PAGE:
Re: Hitler & The Nazis Were On The Far Left Of The Political Spectrum
The substantial tariffs imposed on the sale of German goods abroad had sharply curtailed the nation's ability to export her products. Under obligation to pay gigantic sums to their conquerors, the Germans had paid out billions upon billions. Then, bled dry, they were forced to seek recourse to enormous loans from abroad, from the United States in particular.
This indebtedness had completed their destruction and, in 1929, precipitated Germany into a terrifying financial crisis.
Yet the Reich wasn't a factory of 100 or 200 workers, but a nation of 65 million citizens crushed under the imposed burdens of the Treaty of Versailles, by industrial stagnation, by frightful unemployment, and by a gut-wrenching misery shared by the entire people.
To accomplish his great goal, he (Hitler) would need to reestablish the equilibrium of the social classes within the context of a regenerated community, free his nation from foreign hegemony, and restructure its geographic unity.
In the eyes of the capitalists, money was the sole active element in the flourishing of a country's economy. To Hitler's way of thinking, that conception was radically wrong: capital, on the contrary, was only an instrument. Work was the essential element: man's endeavor, man's honor, blood, muscles and soul.
Hitler wanted not just to put an end to the class struggle, but to reestablish the priority of the human being, in justice and respect, as the principal factor in production
"The people," Hitler declared, "were not put here on earth for the sake of the economy, and the economy doesn't exist for the sake of capital. On the contrary, capital is meant to serve the economy, and the economy in turn to serve the people."
Stresemann, even as he was dying, was the only Weimar leader who had seriously attempted to pry away the foreign talons from the flesh of the German people
No politician had ever spoken of the rights of workers with such faith and such force, or had laid out in such clear terms the social plan he pledged to carry out on behalf of the common people.
Hitler regarded labor as the true source of national wealth.
Hitler's tremendous social achievement in putting Germany's six million unemployed back to work is seldom acknowledged today. Although it was much more than a transitory achievement, "democratic" historians routinely dismiss it in just a few lines. Since 1945, not a single objective scholarly study has been devoted to this highly significant, indeed unprecedented, historical phenomenon.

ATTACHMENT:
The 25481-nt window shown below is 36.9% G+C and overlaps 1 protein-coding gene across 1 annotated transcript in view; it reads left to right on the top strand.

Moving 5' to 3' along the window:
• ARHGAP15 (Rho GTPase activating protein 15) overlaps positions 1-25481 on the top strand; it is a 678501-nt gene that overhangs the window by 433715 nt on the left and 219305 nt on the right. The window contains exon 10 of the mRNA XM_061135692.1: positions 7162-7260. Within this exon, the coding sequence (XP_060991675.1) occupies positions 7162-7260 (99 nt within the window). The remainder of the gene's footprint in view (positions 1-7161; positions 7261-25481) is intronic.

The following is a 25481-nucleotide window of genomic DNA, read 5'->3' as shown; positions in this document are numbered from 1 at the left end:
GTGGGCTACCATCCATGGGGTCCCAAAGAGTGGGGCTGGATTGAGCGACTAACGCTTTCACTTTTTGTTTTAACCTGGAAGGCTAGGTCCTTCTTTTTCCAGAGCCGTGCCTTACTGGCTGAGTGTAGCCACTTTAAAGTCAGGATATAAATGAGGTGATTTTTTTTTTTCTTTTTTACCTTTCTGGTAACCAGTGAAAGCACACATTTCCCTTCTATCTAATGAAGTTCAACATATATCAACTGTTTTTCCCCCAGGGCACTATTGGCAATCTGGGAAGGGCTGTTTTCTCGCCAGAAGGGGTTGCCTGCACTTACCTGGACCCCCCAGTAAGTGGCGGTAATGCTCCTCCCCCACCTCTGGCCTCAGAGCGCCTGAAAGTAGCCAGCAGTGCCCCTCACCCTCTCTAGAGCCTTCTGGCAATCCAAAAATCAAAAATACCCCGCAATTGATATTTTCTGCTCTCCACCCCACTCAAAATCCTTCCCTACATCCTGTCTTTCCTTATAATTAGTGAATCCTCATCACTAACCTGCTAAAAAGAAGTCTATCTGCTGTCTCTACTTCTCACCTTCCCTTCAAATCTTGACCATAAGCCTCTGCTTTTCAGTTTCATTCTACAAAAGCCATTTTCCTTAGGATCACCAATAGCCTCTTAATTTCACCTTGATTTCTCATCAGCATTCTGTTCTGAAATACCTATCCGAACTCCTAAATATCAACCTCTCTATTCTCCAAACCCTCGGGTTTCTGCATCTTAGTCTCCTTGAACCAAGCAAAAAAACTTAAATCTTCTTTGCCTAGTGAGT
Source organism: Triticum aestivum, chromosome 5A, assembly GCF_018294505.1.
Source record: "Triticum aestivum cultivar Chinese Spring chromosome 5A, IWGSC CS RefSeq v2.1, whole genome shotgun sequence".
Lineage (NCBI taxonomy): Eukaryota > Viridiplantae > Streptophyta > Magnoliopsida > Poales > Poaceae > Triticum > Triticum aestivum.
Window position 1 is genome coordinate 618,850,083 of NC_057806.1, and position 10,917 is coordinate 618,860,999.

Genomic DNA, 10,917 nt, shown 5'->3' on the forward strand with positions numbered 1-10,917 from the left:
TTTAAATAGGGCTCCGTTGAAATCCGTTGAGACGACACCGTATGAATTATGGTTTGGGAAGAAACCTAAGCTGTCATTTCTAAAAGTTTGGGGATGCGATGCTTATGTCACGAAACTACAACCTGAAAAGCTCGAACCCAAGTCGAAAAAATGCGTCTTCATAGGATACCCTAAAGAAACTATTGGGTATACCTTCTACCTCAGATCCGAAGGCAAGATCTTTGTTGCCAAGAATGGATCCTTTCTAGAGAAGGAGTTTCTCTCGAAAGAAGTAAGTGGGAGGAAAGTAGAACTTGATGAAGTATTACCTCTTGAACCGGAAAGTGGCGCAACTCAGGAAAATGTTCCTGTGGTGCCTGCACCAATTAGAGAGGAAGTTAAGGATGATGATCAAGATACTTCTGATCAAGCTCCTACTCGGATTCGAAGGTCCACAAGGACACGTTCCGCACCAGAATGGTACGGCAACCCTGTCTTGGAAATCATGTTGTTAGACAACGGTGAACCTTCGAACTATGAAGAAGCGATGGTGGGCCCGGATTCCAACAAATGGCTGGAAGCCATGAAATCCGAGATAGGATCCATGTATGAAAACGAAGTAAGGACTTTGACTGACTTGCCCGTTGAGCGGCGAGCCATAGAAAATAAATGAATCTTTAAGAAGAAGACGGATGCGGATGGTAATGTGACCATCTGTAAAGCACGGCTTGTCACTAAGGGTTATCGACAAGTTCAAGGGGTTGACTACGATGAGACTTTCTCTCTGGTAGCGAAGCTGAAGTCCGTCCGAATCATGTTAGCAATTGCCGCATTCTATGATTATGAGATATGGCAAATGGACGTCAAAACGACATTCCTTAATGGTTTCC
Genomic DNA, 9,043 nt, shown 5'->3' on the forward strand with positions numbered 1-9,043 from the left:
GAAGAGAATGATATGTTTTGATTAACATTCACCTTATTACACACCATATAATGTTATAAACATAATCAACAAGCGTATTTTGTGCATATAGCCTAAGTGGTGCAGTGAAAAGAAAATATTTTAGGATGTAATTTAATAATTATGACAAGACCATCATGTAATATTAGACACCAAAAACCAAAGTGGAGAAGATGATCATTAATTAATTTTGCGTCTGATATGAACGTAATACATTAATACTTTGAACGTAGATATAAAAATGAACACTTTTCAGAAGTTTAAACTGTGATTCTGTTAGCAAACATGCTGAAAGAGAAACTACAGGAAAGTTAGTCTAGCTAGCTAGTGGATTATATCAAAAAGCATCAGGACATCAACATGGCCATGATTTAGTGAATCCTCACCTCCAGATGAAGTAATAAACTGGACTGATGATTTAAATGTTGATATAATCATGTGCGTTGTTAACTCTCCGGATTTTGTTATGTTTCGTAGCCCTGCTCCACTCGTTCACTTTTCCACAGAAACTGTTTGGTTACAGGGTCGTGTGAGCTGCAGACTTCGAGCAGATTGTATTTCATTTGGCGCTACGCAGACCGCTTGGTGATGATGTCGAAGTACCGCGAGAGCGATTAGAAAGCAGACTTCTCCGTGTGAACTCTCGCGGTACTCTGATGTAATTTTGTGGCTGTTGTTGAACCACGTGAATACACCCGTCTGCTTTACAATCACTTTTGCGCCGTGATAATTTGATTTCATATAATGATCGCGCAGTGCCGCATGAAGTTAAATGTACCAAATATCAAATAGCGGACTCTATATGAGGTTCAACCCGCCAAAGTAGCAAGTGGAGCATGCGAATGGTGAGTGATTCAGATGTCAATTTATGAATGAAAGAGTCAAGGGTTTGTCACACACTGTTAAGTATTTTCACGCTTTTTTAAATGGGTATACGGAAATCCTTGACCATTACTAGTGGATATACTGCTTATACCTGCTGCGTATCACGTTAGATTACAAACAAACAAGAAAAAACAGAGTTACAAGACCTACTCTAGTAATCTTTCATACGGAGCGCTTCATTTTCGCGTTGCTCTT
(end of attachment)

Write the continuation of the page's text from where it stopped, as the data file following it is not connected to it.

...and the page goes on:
Similarly neglected is the body of sweeping reforms that dramatically changed the condition of the worker in Germany. Factories were transformed from gloomy caverns to spacious and healthy work centers, with natural lighting, surrounded by gardens and playing fields. Hundreds of thousands of attractive houses were built for working class families. A policy of several weeks of paid vacation was introduced, along with week and holiday trips by land and sea. A wide-ranging program of physical and cultural education for young workers was established, with the world's best system of technical training. The Third Reich's social security and workers' health insurance system was the world's most modern and complete.
This remarkable record of social achievement is routinely hushed up today because it is embarrasses those who uphold the orthodox view of the Third Reich. Otherwise, readers might begin to think that perhaps Hitler was the greatest social builder of the twentieth century.
Because Hitler's program of social reform was a crucially important - indeed, essential -- part of his life work, a realization of this fact might induce people to view Hitler with new eyes. Not surprisingly, therefore, all this is passed over in silence. Most historians insist on treating Hitler and the Third Reich simplistically, as part of a Manichaean morality play of good versus evil.
Nevertheless, restoring work and bread to millions of unemployed who had been living in misery for years; restructuring industrial life; conceiving and establishing an organization for the effective defense and betterment of the nation's millions of wage earners; creating a new bureaucracy and judicial system that guaranteed the civic rights of each member of the national community, while simultaneously holding each person to his or her responsibilities as a German citizen: this organic body of reforms was part of a single, comprehensive plan, which Hitler had conceived and worked out years earlier.
Generous loans, amortizable in ten years, were granted to newly married couples so they could buy their own homes. At the birth of each child, a fourth of the debt was cancelled. Four children, at the normal rate of a new arrival every two and a half years, sufficed to cancel the entire loan debt.
Equally effective social measures were taken in behalf of farmers, who had the lowest incomes. In 1933 alone 17,611 new farm houses were built, each of them surrounded by a parcel of land one thousand square meters in size. Within three years, Hitler would build 91,000 such farmhouses. The rental for such dwellings could not legally exceed a modest share of the farmer's income. This unprecedented endowment of land and housing was only one feature of a revolution that soon dramatically improved the living standards of the Reich's rural population.